When Kenya’s Philemon Limo went to school, he strived hard to attain good marks in all subjects, particularly the English language. He burnt the midnight oil to keep ahead of others.
The results have been worth the toil: he speaks fluent English and has a job with the Kenyan police force.
On Sunday, Limo again gave a brilliant display of his capabilities, though this time on the roads of Bangalore, by taking home the winner’s prize of $21,000 (R9.4 lakh) in the TCS World 10k.
Before the race, not many put money on Limo. Not even the elite athlete manager Ian Ladbrooke.
But after the race, Ladbrooke changed his views. “Limo has certainly established himself as a good runner.” Limo, who hails from Marakwet district in the rift valley of Kenya, had concentrated only on academics till 2009. But after joining the police, he turned his attention to running to support his large family of eight brothers and two sisters.
“In Kenya, running always helps to make some extra money and live a better life,” said Limo, who made his debut in the domestic circuit in 2009.
A year later, he entered the global competition. This April, he set a course record of 59:30 in the Prague half marathon.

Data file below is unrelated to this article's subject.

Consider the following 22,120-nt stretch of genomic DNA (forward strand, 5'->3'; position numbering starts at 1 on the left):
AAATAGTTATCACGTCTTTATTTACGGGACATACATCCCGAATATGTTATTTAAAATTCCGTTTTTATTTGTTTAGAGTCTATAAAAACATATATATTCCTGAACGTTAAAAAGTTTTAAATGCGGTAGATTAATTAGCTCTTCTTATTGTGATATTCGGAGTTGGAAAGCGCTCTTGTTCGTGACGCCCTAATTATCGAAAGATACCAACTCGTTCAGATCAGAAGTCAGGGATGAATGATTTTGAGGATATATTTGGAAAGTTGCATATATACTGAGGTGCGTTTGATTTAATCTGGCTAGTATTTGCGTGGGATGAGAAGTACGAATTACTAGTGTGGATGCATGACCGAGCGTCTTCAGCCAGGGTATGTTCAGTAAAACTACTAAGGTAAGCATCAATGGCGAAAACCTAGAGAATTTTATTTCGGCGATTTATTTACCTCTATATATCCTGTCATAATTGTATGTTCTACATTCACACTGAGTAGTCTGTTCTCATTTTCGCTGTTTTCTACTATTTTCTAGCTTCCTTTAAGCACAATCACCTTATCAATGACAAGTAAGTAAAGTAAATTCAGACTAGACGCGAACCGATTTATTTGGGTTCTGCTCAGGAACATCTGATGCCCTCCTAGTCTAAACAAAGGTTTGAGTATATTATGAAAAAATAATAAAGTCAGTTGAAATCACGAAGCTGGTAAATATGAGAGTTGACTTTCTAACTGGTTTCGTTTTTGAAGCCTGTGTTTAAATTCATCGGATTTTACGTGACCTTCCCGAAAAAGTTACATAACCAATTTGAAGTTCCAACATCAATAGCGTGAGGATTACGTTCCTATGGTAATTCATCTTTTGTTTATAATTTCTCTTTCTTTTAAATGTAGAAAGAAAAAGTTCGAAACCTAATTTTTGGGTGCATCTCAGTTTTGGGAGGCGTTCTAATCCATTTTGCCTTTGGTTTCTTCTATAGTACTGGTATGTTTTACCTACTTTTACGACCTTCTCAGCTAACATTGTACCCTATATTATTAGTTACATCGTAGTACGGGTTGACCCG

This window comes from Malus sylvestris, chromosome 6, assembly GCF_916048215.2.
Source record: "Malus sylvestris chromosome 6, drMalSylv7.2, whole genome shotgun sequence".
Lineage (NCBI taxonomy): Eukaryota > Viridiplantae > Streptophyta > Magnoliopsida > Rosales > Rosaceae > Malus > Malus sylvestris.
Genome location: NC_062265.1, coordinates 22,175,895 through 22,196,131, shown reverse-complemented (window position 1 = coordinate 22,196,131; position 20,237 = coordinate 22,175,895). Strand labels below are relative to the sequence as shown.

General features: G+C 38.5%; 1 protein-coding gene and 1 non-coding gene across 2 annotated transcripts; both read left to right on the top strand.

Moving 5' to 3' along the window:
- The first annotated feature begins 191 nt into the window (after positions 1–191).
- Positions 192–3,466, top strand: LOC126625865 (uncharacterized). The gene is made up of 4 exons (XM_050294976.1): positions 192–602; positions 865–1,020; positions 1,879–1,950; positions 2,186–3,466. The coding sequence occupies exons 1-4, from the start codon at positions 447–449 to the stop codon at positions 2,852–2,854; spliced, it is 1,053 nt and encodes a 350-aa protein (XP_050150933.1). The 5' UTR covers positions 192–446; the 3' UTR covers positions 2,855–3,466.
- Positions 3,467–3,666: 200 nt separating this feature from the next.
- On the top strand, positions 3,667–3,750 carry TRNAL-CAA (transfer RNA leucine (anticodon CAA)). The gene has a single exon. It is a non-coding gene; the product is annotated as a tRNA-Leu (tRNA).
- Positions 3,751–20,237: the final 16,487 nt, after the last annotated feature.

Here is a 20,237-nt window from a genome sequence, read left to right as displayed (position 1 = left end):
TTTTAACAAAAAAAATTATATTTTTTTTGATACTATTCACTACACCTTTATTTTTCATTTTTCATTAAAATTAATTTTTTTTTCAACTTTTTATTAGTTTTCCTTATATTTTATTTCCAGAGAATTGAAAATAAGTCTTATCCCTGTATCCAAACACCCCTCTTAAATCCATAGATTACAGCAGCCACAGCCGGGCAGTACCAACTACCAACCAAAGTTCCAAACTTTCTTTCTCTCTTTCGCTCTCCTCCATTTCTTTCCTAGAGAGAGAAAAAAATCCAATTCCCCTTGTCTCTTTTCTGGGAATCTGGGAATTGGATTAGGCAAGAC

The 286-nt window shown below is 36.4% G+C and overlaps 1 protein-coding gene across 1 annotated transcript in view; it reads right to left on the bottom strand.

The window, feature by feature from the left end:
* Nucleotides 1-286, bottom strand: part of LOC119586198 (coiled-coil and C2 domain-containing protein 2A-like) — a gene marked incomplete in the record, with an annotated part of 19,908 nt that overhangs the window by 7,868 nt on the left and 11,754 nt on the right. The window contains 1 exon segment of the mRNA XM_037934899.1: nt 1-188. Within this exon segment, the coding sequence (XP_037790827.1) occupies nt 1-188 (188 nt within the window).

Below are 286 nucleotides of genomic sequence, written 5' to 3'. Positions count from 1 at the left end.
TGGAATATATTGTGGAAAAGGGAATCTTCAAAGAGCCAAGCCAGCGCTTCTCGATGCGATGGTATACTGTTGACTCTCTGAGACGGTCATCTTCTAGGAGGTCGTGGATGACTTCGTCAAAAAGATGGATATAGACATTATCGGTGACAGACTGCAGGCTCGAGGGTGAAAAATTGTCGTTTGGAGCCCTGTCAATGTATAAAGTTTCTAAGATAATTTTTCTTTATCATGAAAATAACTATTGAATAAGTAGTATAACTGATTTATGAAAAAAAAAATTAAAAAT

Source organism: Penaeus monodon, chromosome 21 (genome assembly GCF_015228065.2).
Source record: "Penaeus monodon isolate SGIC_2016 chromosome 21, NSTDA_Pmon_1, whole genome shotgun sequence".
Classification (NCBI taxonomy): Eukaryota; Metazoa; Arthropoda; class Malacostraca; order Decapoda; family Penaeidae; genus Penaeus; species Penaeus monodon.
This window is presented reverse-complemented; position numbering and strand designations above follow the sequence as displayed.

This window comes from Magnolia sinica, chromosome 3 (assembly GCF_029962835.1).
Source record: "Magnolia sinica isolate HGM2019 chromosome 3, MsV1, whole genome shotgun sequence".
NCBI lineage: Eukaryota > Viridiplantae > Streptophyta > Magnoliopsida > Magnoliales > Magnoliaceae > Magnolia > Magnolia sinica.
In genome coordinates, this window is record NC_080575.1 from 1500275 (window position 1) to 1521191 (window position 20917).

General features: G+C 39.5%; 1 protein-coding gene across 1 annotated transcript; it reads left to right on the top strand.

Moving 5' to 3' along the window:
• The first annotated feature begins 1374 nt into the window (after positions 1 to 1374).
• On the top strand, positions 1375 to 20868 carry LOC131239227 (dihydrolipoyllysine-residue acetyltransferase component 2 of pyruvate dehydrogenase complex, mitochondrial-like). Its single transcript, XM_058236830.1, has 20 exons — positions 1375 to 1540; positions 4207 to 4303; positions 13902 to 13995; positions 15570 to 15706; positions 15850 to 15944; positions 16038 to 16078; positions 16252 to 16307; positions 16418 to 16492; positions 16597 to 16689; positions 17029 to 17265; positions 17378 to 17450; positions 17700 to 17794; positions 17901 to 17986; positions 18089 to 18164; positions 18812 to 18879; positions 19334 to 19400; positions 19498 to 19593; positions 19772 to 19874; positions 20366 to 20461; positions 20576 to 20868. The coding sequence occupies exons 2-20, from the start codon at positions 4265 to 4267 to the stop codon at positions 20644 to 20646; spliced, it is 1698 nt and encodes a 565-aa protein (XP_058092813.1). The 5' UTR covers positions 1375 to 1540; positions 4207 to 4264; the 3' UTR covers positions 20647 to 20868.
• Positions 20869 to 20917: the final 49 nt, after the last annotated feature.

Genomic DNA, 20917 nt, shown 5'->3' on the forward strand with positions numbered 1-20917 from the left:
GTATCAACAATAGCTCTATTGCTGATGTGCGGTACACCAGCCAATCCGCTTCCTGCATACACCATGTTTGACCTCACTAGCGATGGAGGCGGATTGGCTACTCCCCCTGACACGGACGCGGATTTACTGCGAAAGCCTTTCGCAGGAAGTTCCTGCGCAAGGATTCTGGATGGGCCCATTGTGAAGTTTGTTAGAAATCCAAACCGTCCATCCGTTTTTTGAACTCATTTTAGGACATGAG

The Kenyan runner says the secret of his quick success is sheer hard work.
“A solid training programme in the last three years has not only improved my physical fitness, but added to savings,” he said.
The Bangalore race turned out to be the biggest payday of his career. “It’s a good amount, it will help me support my family economically,” Limo said.
The elite women race went the Ethiopian way. The race was keenly contested and winner was decided in the last 10-metre of the 10k event. The day’s honour went to Ethiopia’s Dire Tune. Ethiopians also claimed the next three positions, pushing arch-rivals Kenya to fifth place. The top Indian male and female runners took home winning prize of R2 lakh each. Top ten in each category were awarded cash prize in both Indian and elite groups.
(the writer’s trip has been sponsored by procam)